VHA is obligated to provide myriad medical services to a significant 5.5 million veterans throughout the country. The administration runs a set-up of health care facilities comprising of one-hundred and seventy-one medical centers, three-hundred and forty outpatient clinics, one-hundred and twenty-seven nursing home care units and one-hundred and ninety-six Vietnam Outreach Centers (Zeiss & Karlin, 2008). Again, it aids in supporting the health care of veterans in non-VA hospitals, besides being the nation’s largest graduate medical education provider.
National Cemetery Administration (NCA)
The NCA is responsible for the maintenance of the national cemeteries throughout America for the veterans’ burial and their family members. In addition, this administration maintains thirty-three lots of soldiers and monument sites, offers Presidential Memorial Certificates in recognition of the service of the veterans, marks the graves of veterans with a government-furnished headstone alongside administering grants for setting-up or extending veterans cemeteries. Today, NCA preserves over 2.8 million gravesites at one-hundred and twenty-five national cemeteries in thirty-nine states and Puerto Rico (Byrne et al, 2010).
VA Core Values and Characteristics
Just like many other organizations, the U.S Department of Veterans Affairs follows a mission statement, which states that the organization’s mission is to fulfill President Lincoln's promise "To care for him who shall have borne the battle, and for his widow, and his orphan" by serving and honoring the men and women who are America's Veterans. The five VA’s values that match its mission go by the acronym ‘I CARE,’ include: Integrity, Commitment, Advocacy, Respect and Excellence (Godleski & Peters, 2012). As per the department’s website, these values offer a foundation for the behavior standards expected of every VA employee.
VA Employment as a Social Worker
Social workers remain critical service providers to service members, veterans and their respective families. The system has limited areas where social workers play minor roles; whether interested in macro or micro practice, the social workers are awarded with numerous options within the VA. Some of the various services offered by social workers to veterans and their families include: acute and medical psychiatric units, rehabilitation units, community living centers, advocacy, psychosocial residential rehabilitation treatment programs, navigation of resources, intervention of crisis, benefit assistance, mental therapy for several conditions like depression and post-traumatic stress disorder (PTSD) and on the issue of drug and alcohol addiction (Godleski & Peters, 2012).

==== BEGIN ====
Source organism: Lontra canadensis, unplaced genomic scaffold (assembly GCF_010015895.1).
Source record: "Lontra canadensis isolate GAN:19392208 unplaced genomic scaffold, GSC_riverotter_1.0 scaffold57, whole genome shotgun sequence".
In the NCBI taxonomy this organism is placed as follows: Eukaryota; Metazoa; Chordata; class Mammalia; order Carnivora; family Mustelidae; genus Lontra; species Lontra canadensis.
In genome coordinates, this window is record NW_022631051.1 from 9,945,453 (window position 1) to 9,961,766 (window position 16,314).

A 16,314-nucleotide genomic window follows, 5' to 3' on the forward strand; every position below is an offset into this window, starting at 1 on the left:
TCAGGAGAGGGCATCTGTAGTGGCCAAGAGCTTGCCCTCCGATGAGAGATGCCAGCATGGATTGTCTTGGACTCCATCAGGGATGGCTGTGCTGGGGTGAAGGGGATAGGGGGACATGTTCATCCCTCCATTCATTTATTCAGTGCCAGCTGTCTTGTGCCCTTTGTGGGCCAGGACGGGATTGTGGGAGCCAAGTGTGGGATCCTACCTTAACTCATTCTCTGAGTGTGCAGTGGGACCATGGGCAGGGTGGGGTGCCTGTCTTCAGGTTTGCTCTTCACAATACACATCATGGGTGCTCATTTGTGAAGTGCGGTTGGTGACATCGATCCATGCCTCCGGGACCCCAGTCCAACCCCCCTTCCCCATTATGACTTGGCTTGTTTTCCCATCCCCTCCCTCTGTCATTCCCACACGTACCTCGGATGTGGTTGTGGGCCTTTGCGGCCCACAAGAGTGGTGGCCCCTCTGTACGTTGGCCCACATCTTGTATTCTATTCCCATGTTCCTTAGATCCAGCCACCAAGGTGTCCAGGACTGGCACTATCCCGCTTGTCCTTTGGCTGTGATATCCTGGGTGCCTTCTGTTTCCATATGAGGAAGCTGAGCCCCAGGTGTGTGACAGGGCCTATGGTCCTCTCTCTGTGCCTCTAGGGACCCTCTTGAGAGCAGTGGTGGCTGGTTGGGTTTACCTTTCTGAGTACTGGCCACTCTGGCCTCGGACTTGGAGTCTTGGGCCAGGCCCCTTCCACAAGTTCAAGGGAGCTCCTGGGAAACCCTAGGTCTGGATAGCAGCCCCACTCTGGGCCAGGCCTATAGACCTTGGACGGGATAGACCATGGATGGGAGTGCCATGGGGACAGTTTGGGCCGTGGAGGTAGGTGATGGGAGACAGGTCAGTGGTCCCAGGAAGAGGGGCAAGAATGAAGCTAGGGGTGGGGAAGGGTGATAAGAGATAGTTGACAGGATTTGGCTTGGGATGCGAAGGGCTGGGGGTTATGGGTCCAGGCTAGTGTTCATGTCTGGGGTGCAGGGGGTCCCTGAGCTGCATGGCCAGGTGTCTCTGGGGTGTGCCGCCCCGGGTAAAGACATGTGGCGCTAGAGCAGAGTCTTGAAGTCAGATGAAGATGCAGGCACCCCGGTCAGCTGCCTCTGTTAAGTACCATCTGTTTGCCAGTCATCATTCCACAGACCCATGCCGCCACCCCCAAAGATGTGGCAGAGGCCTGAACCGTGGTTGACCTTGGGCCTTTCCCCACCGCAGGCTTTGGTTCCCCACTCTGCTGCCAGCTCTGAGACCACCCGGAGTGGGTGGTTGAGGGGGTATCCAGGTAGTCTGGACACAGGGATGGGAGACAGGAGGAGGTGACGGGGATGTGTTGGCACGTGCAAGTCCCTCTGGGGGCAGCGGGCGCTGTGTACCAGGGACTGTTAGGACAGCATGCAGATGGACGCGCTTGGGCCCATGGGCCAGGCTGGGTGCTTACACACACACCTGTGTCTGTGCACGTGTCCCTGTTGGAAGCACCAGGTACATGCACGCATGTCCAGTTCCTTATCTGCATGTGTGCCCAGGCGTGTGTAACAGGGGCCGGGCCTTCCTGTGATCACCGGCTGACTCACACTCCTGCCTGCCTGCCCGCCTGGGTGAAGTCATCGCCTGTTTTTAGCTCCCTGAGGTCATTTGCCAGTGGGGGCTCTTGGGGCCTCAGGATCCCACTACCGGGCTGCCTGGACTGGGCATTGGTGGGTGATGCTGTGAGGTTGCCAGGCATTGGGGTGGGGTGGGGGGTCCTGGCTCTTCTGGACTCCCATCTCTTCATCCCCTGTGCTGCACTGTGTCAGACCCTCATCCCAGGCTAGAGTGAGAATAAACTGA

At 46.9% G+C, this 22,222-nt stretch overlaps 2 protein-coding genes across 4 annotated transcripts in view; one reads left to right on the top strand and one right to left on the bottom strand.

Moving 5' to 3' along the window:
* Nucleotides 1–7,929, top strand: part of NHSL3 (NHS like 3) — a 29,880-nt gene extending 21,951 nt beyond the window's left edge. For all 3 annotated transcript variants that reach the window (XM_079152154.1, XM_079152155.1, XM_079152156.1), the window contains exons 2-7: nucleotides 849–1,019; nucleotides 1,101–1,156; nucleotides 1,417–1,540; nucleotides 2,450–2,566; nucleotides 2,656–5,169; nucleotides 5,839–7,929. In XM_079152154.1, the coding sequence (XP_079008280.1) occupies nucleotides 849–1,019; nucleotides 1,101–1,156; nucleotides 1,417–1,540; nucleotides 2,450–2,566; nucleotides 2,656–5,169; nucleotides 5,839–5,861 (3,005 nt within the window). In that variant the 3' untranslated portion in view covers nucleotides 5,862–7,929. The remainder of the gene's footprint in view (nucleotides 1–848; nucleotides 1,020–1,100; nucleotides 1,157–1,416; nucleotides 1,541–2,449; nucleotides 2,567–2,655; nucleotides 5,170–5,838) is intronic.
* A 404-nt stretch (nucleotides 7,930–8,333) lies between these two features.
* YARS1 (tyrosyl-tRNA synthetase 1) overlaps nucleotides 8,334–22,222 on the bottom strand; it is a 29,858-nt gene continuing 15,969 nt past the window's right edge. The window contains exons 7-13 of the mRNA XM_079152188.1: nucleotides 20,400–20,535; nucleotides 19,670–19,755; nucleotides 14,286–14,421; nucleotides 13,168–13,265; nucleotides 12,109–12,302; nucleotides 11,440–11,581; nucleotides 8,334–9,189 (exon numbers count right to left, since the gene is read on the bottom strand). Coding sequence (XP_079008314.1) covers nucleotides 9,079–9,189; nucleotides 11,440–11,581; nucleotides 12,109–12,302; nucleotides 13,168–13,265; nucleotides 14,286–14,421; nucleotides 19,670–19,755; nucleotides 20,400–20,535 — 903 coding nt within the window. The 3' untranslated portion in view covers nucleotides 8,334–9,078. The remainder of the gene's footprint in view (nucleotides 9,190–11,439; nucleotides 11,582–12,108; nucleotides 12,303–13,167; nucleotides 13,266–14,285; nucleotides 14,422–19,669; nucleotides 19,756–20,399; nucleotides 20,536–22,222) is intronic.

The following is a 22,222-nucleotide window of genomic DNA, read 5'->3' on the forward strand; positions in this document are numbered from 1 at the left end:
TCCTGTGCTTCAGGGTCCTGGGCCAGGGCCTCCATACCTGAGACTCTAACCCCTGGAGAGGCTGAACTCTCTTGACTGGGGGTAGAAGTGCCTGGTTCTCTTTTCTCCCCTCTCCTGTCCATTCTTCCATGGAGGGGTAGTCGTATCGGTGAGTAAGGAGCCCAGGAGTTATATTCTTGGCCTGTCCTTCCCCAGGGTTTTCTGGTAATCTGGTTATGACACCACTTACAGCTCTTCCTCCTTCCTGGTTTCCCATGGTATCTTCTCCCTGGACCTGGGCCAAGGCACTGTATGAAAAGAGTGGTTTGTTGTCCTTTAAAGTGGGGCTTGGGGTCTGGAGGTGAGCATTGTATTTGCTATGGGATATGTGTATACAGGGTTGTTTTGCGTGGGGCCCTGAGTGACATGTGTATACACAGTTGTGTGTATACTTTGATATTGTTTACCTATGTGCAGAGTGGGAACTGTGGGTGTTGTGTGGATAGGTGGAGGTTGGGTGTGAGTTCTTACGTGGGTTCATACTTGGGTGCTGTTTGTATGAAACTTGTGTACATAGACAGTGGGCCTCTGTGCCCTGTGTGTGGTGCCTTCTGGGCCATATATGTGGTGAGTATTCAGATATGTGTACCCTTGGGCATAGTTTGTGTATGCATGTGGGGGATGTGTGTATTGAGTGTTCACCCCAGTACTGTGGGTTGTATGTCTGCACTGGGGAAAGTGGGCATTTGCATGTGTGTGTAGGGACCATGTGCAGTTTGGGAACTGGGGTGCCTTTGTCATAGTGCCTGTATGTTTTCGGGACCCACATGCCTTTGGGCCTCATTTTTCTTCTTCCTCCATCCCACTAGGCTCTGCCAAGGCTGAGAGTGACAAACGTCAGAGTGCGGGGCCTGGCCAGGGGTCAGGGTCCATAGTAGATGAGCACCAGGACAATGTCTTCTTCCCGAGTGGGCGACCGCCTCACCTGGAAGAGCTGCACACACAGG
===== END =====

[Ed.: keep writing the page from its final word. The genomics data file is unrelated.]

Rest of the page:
As key members of the multidisciplinary treatment teams, their duties include: assessment, intervention on crisis and family education alongside discharge planning. Again, they make sure that veterans go back to a safe and supportive environment with the apt services in place so as to enable a successful functioning of the veteran and his/her families. In other programs, these workers assist veterans in readjusting into their community through a partnership with the local care homes, community nursing homes, transitional housing sites, adult day care as well as home care agencies (Zeiss & Karlin, 2008).
Clinical social workers have the responsibility to provide evidence-based therapies like cognitive processing together with prolonged exposure therapies in PTSD clinics, mental health clinics and substance abuse treatment programs. Other programs that social workers manage include those dealing with spinal cord injuries/disease, poly-trauma rehabilitation, visual impairments, palliative care, homelessness, suicide prevention, recovery implementation, therapeutic and supportive employment, palliative care and veteran’s justice outreach among others (Byrne et al, 2010).
VA’s Leadership Roles
The service chiefs in mental health, veteran-centered care, geriatrics care and voluntary services are social workers. Imperatively, these workers make sure that comprehensive services have been put in place for the numerous veterans within every facility’s catchment area, on top of being responsible for policies and procedures alongside accreditation. Therefore, social workers can be described as associate directors and medical centers’ directors who are awarded the responsibility to see that the basic services have been made available for veterans and families whilst remaining financially responsible (Godleski & Peters, 2012). Moreover, these workers have been in top leadership and management positions at the VA Central Office; relaying speeches at congressional hearings concerning the diverse challenges that are facing the various veterans’ generations today.
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- Dr. Mutinda Jackson (Author), 2018, About the U.S. Department of Veterans Affairs, Munich, GRIN Verlag, https://www.grin.com/document/703269